From Diabetic Living
Gardening is a great excuse to get outside and be active. And whether you grow fruits and vegetables or flowers and greenery, gardening offers a bounty of benefits. Here are a few.
Gardening can help you keep a bright outlook.
“Gardening shifts your focus away from illness and helps you look forward from year to year,” says Laura C., an avid gardener who was diagnosed with diabetes in 1983. Laura savors the private time gardening affords and the connection to something bigger than herself. Growing things is “highly life-affirming,” she says. “You can make an impact on the world that will outlive you. Plant a tree and you’re leaving a legacy for generations to come. Gardening connects you to the past and to the future.”
Gardening can help you relieve stress.
John K., of Broken Arrow, Oklahoma, who was diagnosed with diabetes in 1995, gets peace of mind from his garden. “I check on my plants every day,” he says. “It’s peaceful and a good place to think.”
Gardening offers social opportunities.
While it can be an opportunity for solitude, gardening can also offer a wide social circle for those seeking like-minded souls. Garden clubs, community gardens and Master Gardener programs through state extension services all offer a place to connect with others who have a little dirt under their fingernails. Plus, there are all the friends you may make as you share your homegrown bounty.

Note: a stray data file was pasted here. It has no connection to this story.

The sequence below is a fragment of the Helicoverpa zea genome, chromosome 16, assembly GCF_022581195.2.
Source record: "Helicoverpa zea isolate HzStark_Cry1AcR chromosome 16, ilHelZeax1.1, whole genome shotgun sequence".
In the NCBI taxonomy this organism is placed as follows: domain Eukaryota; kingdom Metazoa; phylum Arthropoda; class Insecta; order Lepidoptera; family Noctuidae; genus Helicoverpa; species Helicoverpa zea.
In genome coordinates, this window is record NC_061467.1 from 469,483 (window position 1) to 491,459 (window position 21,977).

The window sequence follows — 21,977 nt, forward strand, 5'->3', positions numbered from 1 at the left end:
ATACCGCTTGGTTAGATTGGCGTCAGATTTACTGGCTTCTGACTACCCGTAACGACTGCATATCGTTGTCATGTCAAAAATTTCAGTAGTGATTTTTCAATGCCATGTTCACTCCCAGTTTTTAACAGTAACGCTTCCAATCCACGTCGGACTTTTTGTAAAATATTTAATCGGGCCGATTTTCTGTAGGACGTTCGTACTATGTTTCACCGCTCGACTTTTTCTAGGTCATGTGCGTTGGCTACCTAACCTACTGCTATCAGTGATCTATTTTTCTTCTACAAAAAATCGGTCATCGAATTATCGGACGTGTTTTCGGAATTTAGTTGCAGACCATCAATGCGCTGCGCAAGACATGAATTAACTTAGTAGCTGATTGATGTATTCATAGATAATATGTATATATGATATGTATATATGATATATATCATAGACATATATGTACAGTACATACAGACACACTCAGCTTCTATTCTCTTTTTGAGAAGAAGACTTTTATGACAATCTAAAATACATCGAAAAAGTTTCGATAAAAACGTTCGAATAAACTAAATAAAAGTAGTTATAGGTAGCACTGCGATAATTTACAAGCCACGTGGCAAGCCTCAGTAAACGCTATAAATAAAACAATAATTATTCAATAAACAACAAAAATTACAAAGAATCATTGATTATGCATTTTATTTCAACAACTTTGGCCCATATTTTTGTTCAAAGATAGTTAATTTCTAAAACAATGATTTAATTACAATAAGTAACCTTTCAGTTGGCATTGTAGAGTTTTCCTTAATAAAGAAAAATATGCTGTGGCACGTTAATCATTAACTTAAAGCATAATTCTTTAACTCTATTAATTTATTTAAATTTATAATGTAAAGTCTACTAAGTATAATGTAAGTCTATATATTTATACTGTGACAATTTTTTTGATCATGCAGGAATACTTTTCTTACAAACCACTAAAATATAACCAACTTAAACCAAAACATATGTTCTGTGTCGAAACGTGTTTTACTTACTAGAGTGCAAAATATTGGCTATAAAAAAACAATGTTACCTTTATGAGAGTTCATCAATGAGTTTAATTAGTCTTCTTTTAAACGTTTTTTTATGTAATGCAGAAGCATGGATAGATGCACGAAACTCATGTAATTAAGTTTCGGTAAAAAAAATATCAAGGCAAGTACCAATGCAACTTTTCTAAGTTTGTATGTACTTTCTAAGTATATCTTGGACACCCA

Gardening can help you eat better.
When John—a lifelong gardener—discovered he had diabetes, he expanded the garden in his backyard. “We eat everything right out of the garden— tomatoes, peppers, okra, cucumbers, green onions and strawberries,” he says. “Eating fresh food is better for us.” Raising homegrown produce isn’t tricky. You can even grow beans, tomatoes, cucumbers, zucchini, peppers and many other vegetables in containers on your patio. Berry plants and dwarf fruit trees fit into most typical suburban backyards with ease and yield plenty of lip-smacking returns.
Gardening can get you moving.
When Laura was diagnosed with diabetes, she was working as a gardener at Walt Disney World in Orlando. Doctors told her that her job’s athletic activity likely saved her life. “Gardening is great because you can participate at many levels of physical activity,” she says. Laura tackles every strenuous backyard project herself. “I dig, I lay pavers, I move the containers around. My husband says I’m an industrious ant,” she says. “The best part of gardening is that I’ll always be able to do it in some form, no matter how old I am.”
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